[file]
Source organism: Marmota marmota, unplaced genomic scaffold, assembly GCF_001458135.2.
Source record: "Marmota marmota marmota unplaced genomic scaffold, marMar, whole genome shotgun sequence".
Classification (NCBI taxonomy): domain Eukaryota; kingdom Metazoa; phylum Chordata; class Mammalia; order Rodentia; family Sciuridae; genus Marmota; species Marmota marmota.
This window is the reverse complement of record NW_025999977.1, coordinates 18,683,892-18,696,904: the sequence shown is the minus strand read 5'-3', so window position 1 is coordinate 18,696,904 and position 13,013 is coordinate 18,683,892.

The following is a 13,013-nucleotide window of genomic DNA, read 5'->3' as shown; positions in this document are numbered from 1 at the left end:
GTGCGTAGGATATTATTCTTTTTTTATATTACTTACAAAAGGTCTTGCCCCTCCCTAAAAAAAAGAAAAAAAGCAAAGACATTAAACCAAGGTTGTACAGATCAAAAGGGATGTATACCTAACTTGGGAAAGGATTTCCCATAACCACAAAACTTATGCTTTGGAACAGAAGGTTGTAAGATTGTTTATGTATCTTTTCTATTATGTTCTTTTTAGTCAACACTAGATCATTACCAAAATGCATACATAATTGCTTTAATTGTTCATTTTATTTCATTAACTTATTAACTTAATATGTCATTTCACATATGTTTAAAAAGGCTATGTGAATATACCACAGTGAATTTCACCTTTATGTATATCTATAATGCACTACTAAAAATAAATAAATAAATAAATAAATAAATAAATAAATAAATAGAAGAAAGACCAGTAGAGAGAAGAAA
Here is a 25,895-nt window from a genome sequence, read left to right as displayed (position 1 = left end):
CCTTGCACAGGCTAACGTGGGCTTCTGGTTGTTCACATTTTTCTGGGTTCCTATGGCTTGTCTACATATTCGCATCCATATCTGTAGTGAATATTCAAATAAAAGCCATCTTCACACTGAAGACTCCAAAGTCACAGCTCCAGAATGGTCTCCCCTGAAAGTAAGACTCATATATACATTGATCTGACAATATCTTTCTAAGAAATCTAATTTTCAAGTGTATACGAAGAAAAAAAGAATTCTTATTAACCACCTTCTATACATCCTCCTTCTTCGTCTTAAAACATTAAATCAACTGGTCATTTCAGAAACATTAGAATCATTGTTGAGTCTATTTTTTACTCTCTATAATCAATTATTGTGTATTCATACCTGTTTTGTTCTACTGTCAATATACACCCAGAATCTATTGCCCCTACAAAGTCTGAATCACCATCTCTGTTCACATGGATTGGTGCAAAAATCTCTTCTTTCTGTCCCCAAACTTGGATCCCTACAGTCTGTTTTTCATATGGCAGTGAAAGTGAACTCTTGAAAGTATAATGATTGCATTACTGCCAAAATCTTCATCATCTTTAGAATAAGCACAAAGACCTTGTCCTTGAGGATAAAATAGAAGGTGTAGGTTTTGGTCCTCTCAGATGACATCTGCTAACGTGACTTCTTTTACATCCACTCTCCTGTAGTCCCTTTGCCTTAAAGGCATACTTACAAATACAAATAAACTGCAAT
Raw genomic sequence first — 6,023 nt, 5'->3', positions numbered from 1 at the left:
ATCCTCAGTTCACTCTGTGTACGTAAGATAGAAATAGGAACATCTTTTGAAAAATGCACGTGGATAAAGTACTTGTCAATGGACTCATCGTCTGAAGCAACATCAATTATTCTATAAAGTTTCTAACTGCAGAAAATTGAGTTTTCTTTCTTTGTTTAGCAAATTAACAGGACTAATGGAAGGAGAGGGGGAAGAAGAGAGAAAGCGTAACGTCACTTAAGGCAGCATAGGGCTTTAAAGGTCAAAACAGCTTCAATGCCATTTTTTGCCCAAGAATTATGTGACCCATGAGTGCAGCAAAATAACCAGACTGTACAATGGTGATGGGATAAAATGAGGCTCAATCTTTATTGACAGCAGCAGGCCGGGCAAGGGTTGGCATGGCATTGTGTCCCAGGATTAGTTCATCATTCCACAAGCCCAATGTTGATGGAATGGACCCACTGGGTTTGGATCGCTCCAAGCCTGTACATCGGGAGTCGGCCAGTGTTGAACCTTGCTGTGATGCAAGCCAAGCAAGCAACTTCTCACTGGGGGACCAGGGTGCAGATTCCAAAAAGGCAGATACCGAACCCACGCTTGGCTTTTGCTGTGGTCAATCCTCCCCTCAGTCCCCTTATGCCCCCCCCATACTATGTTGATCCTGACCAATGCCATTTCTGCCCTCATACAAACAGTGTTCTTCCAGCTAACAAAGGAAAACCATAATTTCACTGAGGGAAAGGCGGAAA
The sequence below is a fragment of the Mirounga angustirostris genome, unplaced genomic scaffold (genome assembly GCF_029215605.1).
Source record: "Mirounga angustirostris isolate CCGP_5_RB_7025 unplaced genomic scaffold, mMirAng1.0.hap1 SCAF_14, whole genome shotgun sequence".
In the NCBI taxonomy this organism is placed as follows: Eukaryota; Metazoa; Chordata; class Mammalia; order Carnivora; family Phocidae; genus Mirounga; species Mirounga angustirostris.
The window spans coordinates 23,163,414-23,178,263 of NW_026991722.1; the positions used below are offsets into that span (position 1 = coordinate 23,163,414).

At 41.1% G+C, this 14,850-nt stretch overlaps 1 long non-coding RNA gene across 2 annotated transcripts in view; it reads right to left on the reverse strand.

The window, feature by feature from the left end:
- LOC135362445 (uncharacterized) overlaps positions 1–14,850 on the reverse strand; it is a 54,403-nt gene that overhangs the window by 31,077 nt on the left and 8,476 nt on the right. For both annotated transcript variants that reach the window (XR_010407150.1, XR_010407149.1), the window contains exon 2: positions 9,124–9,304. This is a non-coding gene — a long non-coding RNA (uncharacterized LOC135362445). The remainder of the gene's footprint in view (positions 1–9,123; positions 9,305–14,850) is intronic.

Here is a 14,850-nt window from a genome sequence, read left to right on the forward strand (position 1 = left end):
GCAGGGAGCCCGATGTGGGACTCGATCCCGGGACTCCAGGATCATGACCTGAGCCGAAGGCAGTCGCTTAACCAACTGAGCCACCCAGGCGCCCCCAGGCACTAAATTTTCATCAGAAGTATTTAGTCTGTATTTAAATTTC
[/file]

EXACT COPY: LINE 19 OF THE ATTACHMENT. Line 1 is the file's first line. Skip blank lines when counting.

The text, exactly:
GCAGGGAGCCCGATGTGGGACTCGATCCCGGGACTCCAGGATCATGACCTGAGCCGAAGGCAGTCGCTTAACCAACTGAGCCACCCAGGCGCCCCCAGGCACTAAATTTTCATCAGAAGTATTTAGTCTGTATTTAAATTTC